Islamabad: Nawaz Sharif, known as the ‘Lion of Punjab’, became the Prime Minister in the politically unstable Pakistan for a record three times, but every-time he was forced to quit in the middle of his term – first by the presidency, then the military and now the judiciary.
Sharif, who leads the country’s most powerful political family and the ruling PML-N party, successfully managed to swim through all the “tsunamis” since he assumed power for the third term in June 2013, but a Supreme Court ruling against him in the Panamagate case struck a heavy blow to his career.
The court verdict disqualifying Sharif plunges Pakistan into a political crisis at a time when country is facing brittle economy and surge in militancy.
The 67-year-old wily political leader, seen by many as someone who can fix the country’s problems such as economy and the terrorism, found himself besieged by problems after Panama papers showed illegal money laundering by him in 1990s when he twice served as Prime Minister to purchase assets in London.
International Consortium of Investigative Journalists disclosed that Sharif’s children Mariam, Hassan and Hussain – were the beneficial owners of offshore companies set up in the British Virgin Islands, a known tax haven.
The revelation forced Sharif to address the nation twice and disclose a detailed account of his family’s businesses in the National Assembly, explaining how his late father had built the business empire, which was the source of income used to buy properties in London and other holdings.
In May, the Supreme Court set up a six-member joint investigation team (JIT) to investigate the charges against Sharif and his family.
Sharif, his sons, daughter and brother Punjab Chief Minister Shahbaz Sharif all appeared before the JIT which comprised officials from Pakistan’s powerful spy agency ISI and the military intelligence.
In its report submitted to the apex court on July 10, the JIT said the lifestyle of Sharif and his children were beyond their known sources of income, and recommended filing of a new corruption case against them.
Sharif dismissed the report as a “bundle of baseless allegations” and refused to quit, despite demands to do so from several quarters, including opposition political parties.
On July 21, the court reserved its verdict after concluding the hearing and ruled against Sharif on July 28.
A steel tycoon-cum-politician, Sharif had served as the Prime Minister for the first time from 1990 to 1993.
During his tenure, Sharif developed serious differences with conservative president Ghulam Ishaq Khan, who dissolved the National Assembly using his reserve powers in April 1993.
In July, Sharif resigned under pressure from the army but made a settlement that resulted in the removal of Khan as well.
Sharif’s second term as Prime Minister from 1997 ended in 1999 when then powerful Army chief Pervez Musharraf staged a bloodless coup.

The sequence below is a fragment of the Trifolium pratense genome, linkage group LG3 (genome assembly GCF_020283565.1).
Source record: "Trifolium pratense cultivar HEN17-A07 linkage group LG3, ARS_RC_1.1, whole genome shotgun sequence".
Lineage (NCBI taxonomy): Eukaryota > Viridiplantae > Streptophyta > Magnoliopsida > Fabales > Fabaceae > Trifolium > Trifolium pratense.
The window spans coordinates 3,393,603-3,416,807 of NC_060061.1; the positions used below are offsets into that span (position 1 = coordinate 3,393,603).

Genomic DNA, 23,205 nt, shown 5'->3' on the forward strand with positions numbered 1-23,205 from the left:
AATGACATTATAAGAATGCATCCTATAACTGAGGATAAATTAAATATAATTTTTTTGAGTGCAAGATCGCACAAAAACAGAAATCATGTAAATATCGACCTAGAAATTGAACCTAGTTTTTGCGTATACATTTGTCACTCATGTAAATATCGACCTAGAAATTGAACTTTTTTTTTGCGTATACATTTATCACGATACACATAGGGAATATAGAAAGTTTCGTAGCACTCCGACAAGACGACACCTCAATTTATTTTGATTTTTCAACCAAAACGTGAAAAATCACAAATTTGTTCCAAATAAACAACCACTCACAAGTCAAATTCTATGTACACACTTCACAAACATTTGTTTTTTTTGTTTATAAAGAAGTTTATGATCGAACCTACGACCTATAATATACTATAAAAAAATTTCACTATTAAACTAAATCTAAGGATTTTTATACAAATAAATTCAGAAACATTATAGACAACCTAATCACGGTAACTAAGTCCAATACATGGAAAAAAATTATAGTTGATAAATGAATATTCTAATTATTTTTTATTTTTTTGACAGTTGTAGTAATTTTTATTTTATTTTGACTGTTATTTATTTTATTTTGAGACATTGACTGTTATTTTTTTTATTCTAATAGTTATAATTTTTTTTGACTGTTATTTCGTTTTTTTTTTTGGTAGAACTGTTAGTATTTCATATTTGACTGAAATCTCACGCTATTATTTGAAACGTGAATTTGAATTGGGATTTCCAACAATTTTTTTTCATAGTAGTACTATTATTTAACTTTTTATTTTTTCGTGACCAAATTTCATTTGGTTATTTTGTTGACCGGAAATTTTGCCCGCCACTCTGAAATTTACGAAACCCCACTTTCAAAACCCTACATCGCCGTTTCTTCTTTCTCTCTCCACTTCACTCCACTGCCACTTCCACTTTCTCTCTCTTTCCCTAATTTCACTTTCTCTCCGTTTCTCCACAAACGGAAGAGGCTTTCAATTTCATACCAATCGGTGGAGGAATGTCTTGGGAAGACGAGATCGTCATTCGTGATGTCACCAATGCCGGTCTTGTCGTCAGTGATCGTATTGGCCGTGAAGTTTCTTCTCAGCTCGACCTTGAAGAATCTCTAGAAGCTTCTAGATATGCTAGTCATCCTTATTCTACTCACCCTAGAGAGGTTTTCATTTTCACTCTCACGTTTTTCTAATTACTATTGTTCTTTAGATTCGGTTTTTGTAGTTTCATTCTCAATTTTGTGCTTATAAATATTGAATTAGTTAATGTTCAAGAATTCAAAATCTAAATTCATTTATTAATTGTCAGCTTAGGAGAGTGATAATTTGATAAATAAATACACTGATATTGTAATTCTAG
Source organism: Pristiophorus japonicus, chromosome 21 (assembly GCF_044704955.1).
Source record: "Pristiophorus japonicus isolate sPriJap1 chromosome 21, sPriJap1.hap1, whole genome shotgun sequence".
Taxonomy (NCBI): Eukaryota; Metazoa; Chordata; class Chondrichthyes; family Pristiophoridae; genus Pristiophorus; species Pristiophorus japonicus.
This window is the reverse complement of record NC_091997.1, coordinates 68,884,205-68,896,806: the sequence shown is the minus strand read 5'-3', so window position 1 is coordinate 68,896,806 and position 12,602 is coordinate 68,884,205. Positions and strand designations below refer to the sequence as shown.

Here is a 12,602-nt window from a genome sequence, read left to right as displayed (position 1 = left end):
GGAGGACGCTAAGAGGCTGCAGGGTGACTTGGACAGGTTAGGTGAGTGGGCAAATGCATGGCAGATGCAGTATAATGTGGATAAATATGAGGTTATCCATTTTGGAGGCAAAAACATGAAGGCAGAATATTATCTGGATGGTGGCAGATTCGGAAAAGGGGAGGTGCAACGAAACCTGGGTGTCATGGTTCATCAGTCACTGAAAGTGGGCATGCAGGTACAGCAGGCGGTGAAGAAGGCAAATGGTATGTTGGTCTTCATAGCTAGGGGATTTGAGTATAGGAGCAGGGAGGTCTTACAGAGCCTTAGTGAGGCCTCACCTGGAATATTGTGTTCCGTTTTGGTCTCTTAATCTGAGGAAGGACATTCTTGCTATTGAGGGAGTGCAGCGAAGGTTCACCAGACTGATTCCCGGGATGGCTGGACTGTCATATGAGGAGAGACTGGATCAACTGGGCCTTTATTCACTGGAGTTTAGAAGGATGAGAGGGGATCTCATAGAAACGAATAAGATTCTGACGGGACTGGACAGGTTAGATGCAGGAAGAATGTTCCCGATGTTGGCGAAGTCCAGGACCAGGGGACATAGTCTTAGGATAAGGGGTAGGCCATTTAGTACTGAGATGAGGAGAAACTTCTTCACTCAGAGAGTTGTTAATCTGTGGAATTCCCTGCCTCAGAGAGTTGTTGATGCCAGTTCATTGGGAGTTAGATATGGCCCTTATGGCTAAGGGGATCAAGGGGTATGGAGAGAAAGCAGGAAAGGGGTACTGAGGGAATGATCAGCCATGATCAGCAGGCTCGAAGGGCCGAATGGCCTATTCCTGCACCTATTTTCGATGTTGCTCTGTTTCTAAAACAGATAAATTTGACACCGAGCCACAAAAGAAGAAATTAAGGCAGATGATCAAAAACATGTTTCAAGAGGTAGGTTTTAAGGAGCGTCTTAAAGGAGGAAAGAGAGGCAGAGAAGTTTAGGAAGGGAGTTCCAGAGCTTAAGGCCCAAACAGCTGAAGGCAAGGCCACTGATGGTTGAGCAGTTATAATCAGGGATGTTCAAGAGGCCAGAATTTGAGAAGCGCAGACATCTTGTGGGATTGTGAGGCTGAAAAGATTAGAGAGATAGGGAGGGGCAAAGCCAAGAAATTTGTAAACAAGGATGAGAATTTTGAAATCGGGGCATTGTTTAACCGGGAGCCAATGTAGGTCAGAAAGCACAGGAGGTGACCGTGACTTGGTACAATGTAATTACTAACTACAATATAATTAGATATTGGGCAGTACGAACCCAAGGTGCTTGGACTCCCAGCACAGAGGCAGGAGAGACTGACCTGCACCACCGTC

In a dramatic fall from grace, Sharif ended up in jail, convicted of hijacking charges for trying to stop a plane carrying Musharraf from landing. He then went into exile in Saudi Arabia and did not return to Pakistan until 2007, when he teamed up with the PPP to force Musharraf from office.
Both of Sharif’s first two stints had ended in the third year of his tenure.
In 2013 general elections, Sharif’s centre-right Pakistan Muslim League-N (PML-N) emerged as the single largest party falling just short of a majority. But, he was able to muster the required strength within days as many independents came forward to support him.
During his third term, Sharif had managed to swim through several crisis such as massive protest rallies outside the parliament in his second year in office by cricketer-turned- politician Imran Khan’s Pakistan Tehreek-e-Insaf party and supporters of influential cleric Tahirul Qadri.
Their protests only ended after the tragic massacre at the Army Public School in Peshawar where Taliban terrorists killed 150, mostly children, forcing political leaders to sit together and come up with a solution to counter terrorism.
During this tenure, Sharif launched a number of development projects including the multi-billion China- Pakistan Economic Corridor (CPEC).
His another major achievement was the launch of military operation Zarb-e-Azb in 2014 to flush out the militants from North Waziristan and South Waziristan – a hub of terrorism.
Sharif, who was considered to be soft on hardliners, backed a ban on Tablighi Jamaat from preaching in educational institutions. In a stern message to extremists, his government hanged Mumtaz Qadri who shot dead Punjab Governor Salman Taseer in 2011 over his opposition to blasphemy laws.
Sharif was born in 1949 into a wealthy family of industrialists in Lahore and was educated privately at English-language schools.
He got degree in law from the University of Punjab before joining his father’s steel company and eventually entering politics after his family was hit considerably following nationalising of nationalised private industry in the 1970s by then Prime Minister Zulfikar Ali Bhutto.
Under the patronage of former military ruler Zia-ul Haq, Sharif became first finance minister and then chief minister of Punjab – a post he held for five years from 1985 until he was elected prime minister in 1990.